Next week’s shocking headline: Ben Carson Compares Bush-Era Energy Policy to Nazi Germany.
How would that happen? Simple. Let’s back up a bit. A while ago I had an issue with a timer that controlled some external lights. An electrician said the wiring wasn’t up to the holy code, and he’d have to put in a small metal box and charge a large fee. I got a pang in the left buttock where the wallet is located, as though Andrew Jackson were trying to chew his way out and protest, so I asked whether there was an alternative.
Sure: dusk-to-dawn timers in the individual sockets. I said I’d tried that. They flickered. They went dark for an hour, then sprang to life as though they’d just remembered a forgotten appointment. He asked a question no one would have asked 20 years ago:
What kind of bulb do you use?
Well, CFLs. Compact fluorescent. The pig-tailed glass tubes that save the planet. Each one offsets the CO2 emissions belched out in 0.00000000000001 seconds by one car — if it’s a hybrid. For a while the entire house was on CFLs, and this probably reduced the melting of a glacier by 0.053 micrometers, which meant the polar bears would have more time to evolve into something with gills and webbed feet. Fishbears! They’re the future, if we act now.
The problem with the CFLs, of course, is that they emit a ghastly light that makes a morgue look like a candlelit café, and they contain mercury. For many years we were taught that mercury was a horrid poison. Don’t handle it! Don’t look at it! If you drive an old Ford Mercury, trade it in! Now! Then CFLs were introduced, and the narrative changed: Please, if you could just bring as much mercury into your house as possible, and distribute it to every room . . .
Eventually the quality of CFL light improved, and you had a range of hues from Morgue to Stasi Interrogation Cell. But! Science marches on, and LEDs came in. Expensive at first, because the Chinese factory had to bribe local officials to let them pour 40,000 gallons of antimony into the river. LEDs were better. They looked like normal, ordinary, bygone lightbulbs, and the light had different hues. There was Bright, which was like a movie-premier searchlight and let you look at your arm and marvel at the network of vessels and bones; Daylight, in the “staring at the sun” sense; Soft Light, which had a tint you could describe as “smoker’s teeth”; and so on.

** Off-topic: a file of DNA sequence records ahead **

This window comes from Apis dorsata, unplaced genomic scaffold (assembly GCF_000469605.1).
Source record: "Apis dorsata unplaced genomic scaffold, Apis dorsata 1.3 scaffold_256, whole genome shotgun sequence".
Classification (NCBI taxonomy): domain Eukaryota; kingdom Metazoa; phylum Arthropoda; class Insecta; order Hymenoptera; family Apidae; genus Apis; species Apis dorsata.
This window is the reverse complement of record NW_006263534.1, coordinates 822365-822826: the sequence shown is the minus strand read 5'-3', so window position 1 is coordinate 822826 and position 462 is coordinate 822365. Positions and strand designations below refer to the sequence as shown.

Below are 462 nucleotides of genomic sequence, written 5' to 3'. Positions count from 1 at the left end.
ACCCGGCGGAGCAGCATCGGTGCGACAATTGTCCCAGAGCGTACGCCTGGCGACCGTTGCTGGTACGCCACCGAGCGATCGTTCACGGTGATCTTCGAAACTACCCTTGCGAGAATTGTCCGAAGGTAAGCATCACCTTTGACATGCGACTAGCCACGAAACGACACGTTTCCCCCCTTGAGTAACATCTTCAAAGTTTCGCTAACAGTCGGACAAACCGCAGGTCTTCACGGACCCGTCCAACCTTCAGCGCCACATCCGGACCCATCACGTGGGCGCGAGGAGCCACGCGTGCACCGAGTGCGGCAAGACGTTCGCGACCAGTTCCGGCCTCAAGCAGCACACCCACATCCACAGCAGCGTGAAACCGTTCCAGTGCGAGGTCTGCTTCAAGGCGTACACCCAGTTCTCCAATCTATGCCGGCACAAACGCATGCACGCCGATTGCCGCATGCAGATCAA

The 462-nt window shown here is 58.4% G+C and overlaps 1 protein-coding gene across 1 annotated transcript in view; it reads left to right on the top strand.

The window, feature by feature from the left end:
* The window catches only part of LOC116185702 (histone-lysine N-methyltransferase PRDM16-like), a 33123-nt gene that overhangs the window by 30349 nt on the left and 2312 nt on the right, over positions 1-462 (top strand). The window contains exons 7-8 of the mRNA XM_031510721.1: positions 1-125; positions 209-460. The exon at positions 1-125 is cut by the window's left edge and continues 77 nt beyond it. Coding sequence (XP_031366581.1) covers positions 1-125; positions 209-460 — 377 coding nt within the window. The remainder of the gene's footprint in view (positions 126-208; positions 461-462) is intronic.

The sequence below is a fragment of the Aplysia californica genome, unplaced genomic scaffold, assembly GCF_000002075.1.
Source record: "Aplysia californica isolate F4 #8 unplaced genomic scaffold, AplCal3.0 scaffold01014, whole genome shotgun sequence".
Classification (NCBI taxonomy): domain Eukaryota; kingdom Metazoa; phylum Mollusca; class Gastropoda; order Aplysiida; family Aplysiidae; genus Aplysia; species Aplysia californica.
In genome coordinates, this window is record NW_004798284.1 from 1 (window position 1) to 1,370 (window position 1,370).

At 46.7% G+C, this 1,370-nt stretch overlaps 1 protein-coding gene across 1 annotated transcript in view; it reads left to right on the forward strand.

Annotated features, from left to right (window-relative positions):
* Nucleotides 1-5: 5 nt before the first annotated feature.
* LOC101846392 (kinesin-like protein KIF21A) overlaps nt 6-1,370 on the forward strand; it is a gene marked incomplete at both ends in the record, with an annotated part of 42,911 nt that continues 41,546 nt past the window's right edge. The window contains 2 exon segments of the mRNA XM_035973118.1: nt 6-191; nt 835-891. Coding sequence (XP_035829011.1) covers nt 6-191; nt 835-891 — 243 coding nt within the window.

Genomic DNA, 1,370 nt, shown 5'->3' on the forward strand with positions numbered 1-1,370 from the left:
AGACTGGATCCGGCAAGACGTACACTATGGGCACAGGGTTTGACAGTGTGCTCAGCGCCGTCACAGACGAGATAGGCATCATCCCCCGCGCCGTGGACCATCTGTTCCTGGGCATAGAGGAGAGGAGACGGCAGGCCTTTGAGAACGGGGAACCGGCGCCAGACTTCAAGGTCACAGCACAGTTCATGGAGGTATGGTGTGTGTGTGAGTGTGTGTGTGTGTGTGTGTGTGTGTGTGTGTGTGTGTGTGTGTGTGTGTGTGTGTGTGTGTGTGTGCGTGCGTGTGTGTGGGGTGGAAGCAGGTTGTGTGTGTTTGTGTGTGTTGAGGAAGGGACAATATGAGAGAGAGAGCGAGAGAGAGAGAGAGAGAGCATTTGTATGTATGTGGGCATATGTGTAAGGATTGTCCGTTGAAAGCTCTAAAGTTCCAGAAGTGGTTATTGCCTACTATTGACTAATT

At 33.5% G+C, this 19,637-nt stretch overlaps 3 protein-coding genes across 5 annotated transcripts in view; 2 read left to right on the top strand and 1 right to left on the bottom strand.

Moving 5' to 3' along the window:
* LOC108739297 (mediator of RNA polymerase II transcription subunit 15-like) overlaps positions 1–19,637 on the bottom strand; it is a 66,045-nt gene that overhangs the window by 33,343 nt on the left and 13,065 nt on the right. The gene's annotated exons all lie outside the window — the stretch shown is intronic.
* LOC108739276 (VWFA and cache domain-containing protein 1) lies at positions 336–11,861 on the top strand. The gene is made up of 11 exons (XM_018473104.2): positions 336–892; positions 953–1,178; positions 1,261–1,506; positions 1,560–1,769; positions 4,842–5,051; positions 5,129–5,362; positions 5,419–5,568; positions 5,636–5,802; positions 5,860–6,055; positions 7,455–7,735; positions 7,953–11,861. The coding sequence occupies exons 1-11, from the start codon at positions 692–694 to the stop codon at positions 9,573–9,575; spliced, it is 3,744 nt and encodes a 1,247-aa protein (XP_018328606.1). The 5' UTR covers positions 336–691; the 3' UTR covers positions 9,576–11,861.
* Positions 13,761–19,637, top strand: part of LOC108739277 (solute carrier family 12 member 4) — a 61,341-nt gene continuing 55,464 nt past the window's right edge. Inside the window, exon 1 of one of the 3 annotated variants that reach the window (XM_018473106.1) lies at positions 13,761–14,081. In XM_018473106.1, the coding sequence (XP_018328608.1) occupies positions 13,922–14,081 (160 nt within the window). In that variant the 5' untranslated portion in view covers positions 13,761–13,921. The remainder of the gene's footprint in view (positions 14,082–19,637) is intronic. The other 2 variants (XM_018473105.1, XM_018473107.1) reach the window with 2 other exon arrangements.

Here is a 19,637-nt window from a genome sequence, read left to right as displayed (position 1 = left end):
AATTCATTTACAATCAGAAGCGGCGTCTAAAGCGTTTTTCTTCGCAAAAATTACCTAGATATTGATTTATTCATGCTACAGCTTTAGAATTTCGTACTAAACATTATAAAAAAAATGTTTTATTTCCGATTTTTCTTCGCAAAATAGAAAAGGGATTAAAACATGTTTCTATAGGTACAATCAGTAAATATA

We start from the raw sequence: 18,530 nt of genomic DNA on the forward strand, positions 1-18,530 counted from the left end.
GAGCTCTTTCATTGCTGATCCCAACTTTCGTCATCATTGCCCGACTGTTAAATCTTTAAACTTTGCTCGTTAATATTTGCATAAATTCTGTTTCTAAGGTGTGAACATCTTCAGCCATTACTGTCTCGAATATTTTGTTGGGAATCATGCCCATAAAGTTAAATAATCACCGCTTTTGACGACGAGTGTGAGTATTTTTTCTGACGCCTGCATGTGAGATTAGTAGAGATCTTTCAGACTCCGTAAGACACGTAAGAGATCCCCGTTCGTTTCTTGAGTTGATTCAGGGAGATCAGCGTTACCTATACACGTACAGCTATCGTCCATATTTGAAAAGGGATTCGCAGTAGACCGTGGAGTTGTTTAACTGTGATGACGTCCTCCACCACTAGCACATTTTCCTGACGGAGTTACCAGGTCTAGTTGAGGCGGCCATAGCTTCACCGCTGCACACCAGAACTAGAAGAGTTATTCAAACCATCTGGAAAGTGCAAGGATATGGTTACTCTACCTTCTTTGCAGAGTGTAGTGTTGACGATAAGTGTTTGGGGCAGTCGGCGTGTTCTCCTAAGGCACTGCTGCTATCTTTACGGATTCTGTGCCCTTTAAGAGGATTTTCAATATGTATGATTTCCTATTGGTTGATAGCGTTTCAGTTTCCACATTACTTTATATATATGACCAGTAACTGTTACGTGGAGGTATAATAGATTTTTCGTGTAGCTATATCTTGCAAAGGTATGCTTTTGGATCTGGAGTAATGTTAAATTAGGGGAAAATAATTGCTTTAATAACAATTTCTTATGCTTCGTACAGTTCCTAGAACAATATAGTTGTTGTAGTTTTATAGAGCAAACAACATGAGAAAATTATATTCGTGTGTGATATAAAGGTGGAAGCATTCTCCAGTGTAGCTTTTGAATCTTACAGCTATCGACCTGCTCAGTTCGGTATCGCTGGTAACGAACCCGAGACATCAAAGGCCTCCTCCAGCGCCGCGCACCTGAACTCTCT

After lots of trial and error, I’ve converted the entire house to LEDs, and everything is nice and crisp and operating-room white. When I put in the wrong LED, suddenly it looks as if the bulb were sunk in a vase of diluted urine.
So when the electrician asked which kind of bulb I had, I knew. CFLs, because I’d recently put in dusk-to-dawn timers and saw the tell-tale curly shape. “Well, there’s your problem. They don’t work well with timers. Not enough resistance. Take a look at timers that are CFL-compliant.”
Off to the hardware store, where there were two such timers. Both in packages that had been opened, returned, and restocked. That’s a good sign. Installed them. Same thing. Twitchy flickering light; no attention span. But! What if I put an LED light in? Same thing. But! What if I put in . . . an incandescent bulb?
And here you drew in a sharp breath, didn’t you. Incandescent bulbs? But — but they’re ungood wrongbulbs. Perhaps you imagine me taking out my incandescents from a hiding place, like Winston Smith removing his diary from a spot in the wall where the telescreens can’t see. No, I didn’t have a 100-watt. Perhaps the store carried some, if I asked in a low voice and flashed some greenbacks. They did not. They had halogens, though. I bought these. Installed them. Same thing. Flicker blink dark steady light! Then nothing.
Everything went back to the store. While searching around for another bulb to replace something in the garage, I found a 100-watt incandescent, and it was like an artifact from a lost era. A civilized belle époque. I cradled it in my hands like a doorknob from the Titanic, something rare and precious the likes of which we shall not see again. Because the store doesn’t have them. For the good of the earth.
I plugged in the old bulb. It worked. It’ll only burn for a few months, but then I can replace it with another –
Oh, right. There aren’t any anymore.
I like choice, and lots of it. I like new technology and more efficient tools. But buying a light bulb was once a simple, straightforward thing, and now you are required to go through these maddening rigmaroles because of the Federal Light Bulb Rigmarole Act, which frowns on incandescents. Everyone in Washington went along with it so the progressive media wouldn’t call them anti-science and pro–global warming. It wasn’t enough to offer a good alternative. We had to have the incandescent taken away, and it’s one of a hundred examples of the Great and Glorious State poking you in its chosen direction with mandates and bans.
And if Dr. Carson pointed out that the bulb ban was a fine example of the way the State shapes your life with incremental diminutions of your ability to choose, you’d get the headline about comparing the bulb policy to Nazi Germany.
Of course, he’d probably mention the Nazis outright, but if he didn’t, the headline writer would help him out.
– Mr. Lileks blogs at www.lileks.com.